1. Computers
  2. Display Drivers
  3. Graphics Cards
  4. Memory
  5. Motherboards
  6. Processors
  7. Software
  8. Storage
  9. Operating Systems


Facebook RSS Twitter Twitter Google Plus


Phoronix Test Suite

OpenBenchmarking Benchmarking Platform
Phoromatic Test Orchestration

VLC With Phonon Back-End Is Now Ready For Use

Free Software

Published on 01 December 2010 04:38 PM EST
Written by Michael Larabel in Free Software
69 Comments

There's long been a desire by KDE users to have a Phonon back-end for the VLC media player (there's 4 year old bug reports on the matter) and just now there is finally a Phonon-VLC release that is considered "stable enough for day to day use." Phonon-VLC is a version of VLC that uses the Phonon back-end from KDE4 as it's back-end. This multimedia API was originally provided by KDE libraries and then integrated into Qt is abstracted and can then target a particular multimedia back-end like GStreamer or Xine.

Phonon-VLC is now at version 0.3 and is said by its developers, "We now consider the Phonon VLC backend stable enough for day to day use and encourage everyone to give it a try." Mark Kretschmann, the founder of KDE's Amarok media player, also said, "Phonon-VLC is rock solid now. Not a single crash in two weeks. Smooth as butter."

Phonon-VLC is also the first Phonon back-end to integrate audio and video capture support for Phonon that was developed as a Google Summer of Code project.

Additional details on the Phonon-VLC 0.3 release can be found in this blog post along with source download links.

About The Author
Michael Larabel is the principal author of Phoronix.com and founded the web-site in 2004 with a focus on enriching the Linux hardware experience and being the largest web-site devoted to Linux hardware reviews, particularly for products relevant to Linux gamers and enthusiasts but also commonly reviewing servers/workstations and embedded Linux devices. Michael has written more than 10,000 articles covering the state of Linux hardware support, Linux performance, graphics hardware drivers, and other topics. Michael is also the lead developer of the Phoronix Test Suite, Phoromatic, and OpenBenchmarking.org automated testing software. He can be followed via and or contacted via .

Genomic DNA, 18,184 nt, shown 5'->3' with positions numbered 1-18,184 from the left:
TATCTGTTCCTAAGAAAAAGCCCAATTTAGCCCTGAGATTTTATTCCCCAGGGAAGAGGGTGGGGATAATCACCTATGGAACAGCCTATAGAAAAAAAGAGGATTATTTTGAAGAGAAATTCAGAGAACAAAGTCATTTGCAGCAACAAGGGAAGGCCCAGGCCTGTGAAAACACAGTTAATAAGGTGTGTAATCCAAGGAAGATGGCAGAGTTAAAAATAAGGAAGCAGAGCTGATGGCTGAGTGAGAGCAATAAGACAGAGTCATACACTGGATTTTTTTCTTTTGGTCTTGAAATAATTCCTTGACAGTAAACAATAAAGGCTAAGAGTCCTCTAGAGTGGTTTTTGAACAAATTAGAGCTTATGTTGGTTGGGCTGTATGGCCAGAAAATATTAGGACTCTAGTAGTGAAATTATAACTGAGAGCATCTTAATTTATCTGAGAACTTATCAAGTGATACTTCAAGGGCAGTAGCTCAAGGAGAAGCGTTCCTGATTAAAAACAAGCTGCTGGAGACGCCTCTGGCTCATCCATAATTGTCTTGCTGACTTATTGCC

Latest Linux News
  1. HiSense Chromebook Benchmarks When Running Ubuntu Linux
  2. Mandriva Linux Was Allegedly Brought Down By Employee Lawsuits
  3. GNOME 3.17.2 Is Released As The Latest Look Towards GNOME 3.18
  4. Phoronix Turns 11 Years Old Next Week: How Should We Celebrate?
  5. Ubuntu Community Council Reaffirms Its Decision Against Kubuntu's Leader
  6. Future Plans For Changing Fedora's Installer
  7. Confusion Mounts Over Wayland's Actual License
  8. GNOME's Mutter Now Supports Drag-n-Drop To/From Wayland & X11
  9. Wine 1.7.44 Works On More 64-bit ARM Support
  10. Phoronix Test Suite 5.8 Milestone 5 Brings Near Final "Belev" Experience
Latest Articles & Reviews
  1. Btrfs RAID 0/1/5/6/10 Five-Disk Benchmarks On Linux 4.1
  2. Opening The Gates To Our Daily Open-Source Linux Benchmark Results
  3. The Latest Features For Linux Performance Management + Benchmark Monitoring
  4. Noctua NH-U12DX i4 + NF-F12
Most Viewed News This Week
  1. NVIDIA's Proprietary Driver Is Moving Closer With Kernel Mode-Setting
  2. Features Added To Mesa 10.6 For Open-Source GPU Drivers
  3. Ubuntu's LXD vs. KVM For The Linux Cloud
  4. Friction Building Around An Ubuntu Community Council Decision
  5. The Latest Linux Kernel Git Code Fixes The EXT4 RAID0 Corruption Problem
  6. The CompuLab Fitlet Is A Neat Little Linux PC With AMD SoC
  7. Linux 4.1-rc5 Kernel Released
  8. Russia's Baikal Chips End Up Going For A MIPS CPU